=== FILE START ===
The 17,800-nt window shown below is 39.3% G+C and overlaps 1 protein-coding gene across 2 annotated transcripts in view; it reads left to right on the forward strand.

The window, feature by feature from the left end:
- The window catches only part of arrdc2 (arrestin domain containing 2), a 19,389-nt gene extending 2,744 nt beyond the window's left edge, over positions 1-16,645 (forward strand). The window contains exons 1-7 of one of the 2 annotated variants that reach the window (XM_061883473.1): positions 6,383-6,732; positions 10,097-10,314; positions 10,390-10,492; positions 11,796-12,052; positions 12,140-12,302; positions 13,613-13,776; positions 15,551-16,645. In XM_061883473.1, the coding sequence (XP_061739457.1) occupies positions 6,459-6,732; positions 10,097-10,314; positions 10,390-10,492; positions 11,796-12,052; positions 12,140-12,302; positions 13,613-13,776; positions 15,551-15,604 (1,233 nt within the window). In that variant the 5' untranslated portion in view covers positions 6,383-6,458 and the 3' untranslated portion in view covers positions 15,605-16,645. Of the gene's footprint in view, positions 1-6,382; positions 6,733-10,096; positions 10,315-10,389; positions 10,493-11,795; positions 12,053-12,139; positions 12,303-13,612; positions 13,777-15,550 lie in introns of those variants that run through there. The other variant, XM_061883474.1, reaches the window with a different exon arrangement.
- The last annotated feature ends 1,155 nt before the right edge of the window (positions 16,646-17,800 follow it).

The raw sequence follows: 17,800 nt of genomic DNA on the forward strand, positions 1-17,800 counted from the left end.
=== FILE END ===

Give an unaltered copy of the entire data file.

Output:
The 17,800-nt window shown below is 39.3% G+C and overlaps 1 protein-coding gene across 2 annotated transcripts in view; it reads left to right on the forward strand.

The window, feature by feature from the left end:
- The window catches only part of arrdc2 (arrestin domain containing 2), a 19,389-nt gene extending 2,744 nt beyond the window's left edge, over positions 1-16,645 (forward strand). The window contains exons 1-7 of one of the 2 annotated variants that reach the window (XM_061883473.1): positions 6,383-6,732; positions 10,097-10,314; positions 10,390-10,492; positions 11,796-12,052; positions 12,140-12,302; positions 13,613-13,776; positions 15,551-16,645. In XM_061883473.1, the coding sequence (XP_061739457.1) occupies positions 6,459-6,732; positions 10,097-10,314; positions 10,390-10,492; positions 11,796-12,052; positions 12,140-12,302; positions 13,613-13,776; positions 15,551-15,604 (1,233 nt within the window). In that variant the 5' untranslated portion in view covers positions 6,383-6,458 and the 3' untranslated portion in view covers positions 15,605-16,645. Of the gene's footprint in view, positions 1-6,382; positions 6,733-10,096; positions 10,315-10,389; positions 10,493-11,795; positions 12,053-12,139; positions 12,303-13,612; positions 13,777-15,550 lie in introns of those variants that run through there. The other variant, XM_061883474.1, reaches the window with a different exon arrangement.
- The last annotated feature ends 1,155 nt before the right edge of the window (positions 16,646-17,800 follow it).

The raw sequence follows: 17,800 nt of genomic DNA on the forward strand, positions 1-17,800 counted from the left end.